KRINSKY: I was a prosecutor. I prosecuted in the '80s and '90s. It was a period where we saw a ramp-up of penalties, especially in the federal system—the so-called “tough on crime” mentality that started to permeate prosecutors' offices and unfortunately communities as well. What I saw were the advent of the sentencing guidelines, a response to how things were being depicted as crack cocaine started to hit the streets.
I saw more and more young people, especially young boys of color, entering the justice system, and really families destroyed, communities decimated, and intergenerational patterns where it wasn't simply the damage that was being done to the individual but it was the ripple effect, almost the pebble in the stream effect on that individual's children often, siblings, and other members of the community that at the end of the day, with all of that, just wasn't making communities any safer.
So, it left me with the view that we needed to do things better, that it was something that was sort of that definition of insanity. We're doing the same thing over and over again and presuming that somehow we were going to end up in a different or better place—it was just wrong. So, when I left, I left to work with young people because I felt that we had missed windows of opportunity where we could make a difference in people's lives and that time was something that I wanted to better engage in rather than continuing to fuel an incarcerative process that was losing people into a dark tunnel.
WATKINS: What exactly were you told as an incoming prosecutor? What were you told your job was?
KRINSKY: I actually felt and continue to feel very positively about my old office. I do think that we were told that our job and our obligation was to further the interest of justice and to try to do right by our community. I think the problem was part of the system and the set of laws that we were constrained by.
Certainly after 9/11, because I stayed through just after 9/11, things did start to change in terms of the attitude of what federal prosecutor should do and focus on and it was at that moment that it became crystal clear that it was hard to keep doing what I was doing.
WATKINS: When you say that as an incoming prosecutor, you were told that your goal was to seek justice. It's a sort of slogan, if I can say that, of your own association that the job of the prosecutor is not to seek convictions per se, it's to seek justice. Justice of course is in the eye of the beholder. Do you have the sense that how prosecutors think about what justice is has evolved from the time you started as a prosecutor to now?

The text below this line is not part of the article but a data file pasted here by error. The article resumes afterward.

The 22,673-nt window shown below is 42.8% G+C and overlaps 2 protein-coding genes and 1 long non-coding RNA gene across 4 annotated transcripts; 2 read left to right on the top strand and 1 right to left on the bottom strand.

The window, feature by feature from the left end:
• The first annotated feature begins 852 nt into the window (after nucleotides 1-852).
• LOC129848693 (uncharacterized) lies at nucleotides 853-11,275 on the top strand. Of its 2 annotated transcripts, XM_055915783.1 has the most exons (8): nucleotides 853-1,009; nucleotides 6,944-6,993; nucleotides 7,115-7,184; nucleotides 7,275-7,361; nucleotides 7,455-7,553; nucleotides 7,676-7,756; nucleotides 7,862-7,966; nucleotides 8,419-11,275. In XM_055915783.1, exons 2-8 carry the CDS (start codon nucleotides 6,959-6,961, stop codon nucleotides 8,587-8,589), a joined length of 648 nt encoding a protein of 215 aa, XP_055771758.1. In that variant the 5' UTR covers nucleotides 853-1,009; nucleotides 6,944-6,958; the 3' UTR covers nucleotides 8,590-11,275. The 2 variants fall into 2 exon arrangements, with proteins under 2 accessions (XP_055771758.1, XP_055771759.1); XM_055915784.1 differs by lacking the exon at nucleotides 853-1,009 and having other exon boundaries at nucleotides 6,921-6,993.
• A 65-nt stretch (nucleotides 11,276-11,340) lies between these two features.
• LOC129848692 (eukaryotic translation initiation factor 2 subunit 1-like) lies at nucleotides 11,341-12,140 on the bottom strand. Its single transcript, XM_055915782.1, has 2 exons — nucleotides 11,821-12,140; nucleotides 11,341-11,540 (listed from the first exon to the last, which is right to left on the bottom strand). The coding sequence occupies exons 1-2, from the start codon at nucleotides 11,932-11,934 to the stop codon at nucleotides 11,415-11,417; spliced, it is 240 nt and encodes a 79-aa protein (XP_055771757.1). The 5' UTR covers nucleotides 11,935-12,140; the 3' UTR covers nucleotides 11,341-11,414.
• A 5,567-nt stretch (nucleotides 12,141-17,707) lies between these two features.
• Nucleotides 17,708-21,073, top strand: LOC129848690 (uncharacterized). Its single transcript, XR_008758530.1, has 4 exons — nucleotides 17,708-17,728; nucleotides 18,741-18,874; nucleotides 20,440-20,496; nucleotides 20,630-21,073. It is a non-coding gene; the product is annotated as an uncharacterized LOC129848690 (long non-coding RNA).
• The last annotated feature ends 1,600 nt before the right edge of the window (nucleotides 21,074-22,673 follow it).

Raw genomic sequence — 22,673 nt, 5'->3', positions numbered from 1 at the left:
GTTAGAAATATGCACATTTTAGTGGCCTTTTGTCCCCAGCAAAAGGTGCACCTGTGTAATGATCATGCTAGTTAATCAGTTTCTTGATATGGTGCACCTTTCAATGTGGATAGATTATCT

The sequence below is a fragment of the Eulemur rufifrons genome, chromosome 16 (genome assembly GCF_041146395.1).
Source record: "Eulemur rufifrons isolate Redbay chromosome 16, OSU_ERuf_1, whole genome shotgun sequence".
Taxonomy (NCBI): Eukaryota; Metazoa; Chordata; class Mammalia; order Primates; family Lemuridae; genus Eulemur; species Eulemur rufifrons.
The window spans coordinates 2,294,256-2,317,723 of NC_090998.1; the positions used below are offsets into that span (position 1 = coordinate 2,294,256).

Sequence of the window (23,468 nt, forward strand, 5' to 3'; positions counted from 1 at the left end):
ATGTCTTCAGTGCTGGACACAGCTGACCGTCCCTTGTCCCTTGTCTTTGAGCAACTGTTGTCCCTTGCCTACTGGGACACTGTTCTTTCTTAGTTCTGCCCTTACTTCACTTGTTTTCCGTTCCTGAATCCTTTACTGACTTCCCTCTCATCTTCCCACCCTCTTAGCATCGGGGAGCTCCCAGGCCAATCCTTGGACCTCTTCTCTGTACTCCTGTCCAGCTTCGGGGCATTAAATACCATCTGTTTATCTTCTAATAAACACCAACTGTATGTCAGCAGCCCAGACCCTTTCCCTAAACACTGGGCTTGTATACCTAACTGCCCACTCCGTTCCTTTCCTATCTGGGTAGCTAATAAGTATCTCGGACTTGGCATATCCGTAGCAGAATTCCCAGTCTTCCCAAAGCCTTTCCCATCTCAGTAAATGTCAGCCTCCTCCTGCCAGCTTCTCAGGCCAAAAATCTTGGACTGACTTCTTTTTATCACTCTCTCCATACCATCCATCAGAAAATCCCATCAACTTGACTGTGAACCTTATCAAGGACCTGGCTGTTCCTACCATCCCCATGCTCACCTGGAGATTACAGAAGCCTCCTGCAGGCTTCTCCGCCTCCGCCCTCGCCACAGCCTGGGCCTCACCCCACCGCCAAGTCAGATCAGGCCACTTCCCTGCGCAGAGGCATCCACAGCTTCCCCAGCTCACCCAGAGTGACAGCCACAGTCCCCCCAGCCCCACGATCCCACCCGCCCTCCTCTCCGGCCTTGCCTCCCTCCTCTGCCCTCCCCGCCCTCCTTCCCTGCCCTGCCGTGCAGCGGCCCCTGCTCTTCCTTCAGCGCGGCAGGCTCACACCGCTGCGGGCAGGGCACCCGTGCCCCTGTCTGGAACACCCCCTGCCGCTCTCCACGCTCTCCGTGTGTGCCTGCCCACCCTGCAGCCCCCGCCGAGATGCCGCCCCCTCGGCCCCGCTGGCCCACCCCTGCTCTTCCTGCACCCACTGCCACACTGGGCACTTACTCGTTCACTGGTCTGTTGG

KRINSKY: Absolutely. I think that there's now a growing understanding that prosecutors need to own more and not be reactive and not be comfortable with a criminal justice system that presumes that incarceration is the right way to attend to things, such as mental illness, or manifestations of poverty, or substance use disorder.
So, I think finding a conceptualization of justice that says to prosecutors, "You need to be part of building the trust of your community. You need to be part of recognizing that people deserve second chances. You need to advocate for a smaller footprint of the justice system so that we don't start to create a status quo that is too embedded in self-perpetuating itself.
WATKINS: It sounds like you're urging prosecutors to make better use of their discretion and this word has come up a lot in this series on prosecutor power—what some people view as the unfettered discretion exercise by prosecutors. There are those who think, "Hey, maybe we need to put some guardrails on that discretion and regulate the power of prosecutors." Then there's a competing progressive school of thought that says, "No, in fact, we just need to urge prosecutors to be using that discretion better." I'm wondering where you and Fair and Just Prosecution come down on that big picture question?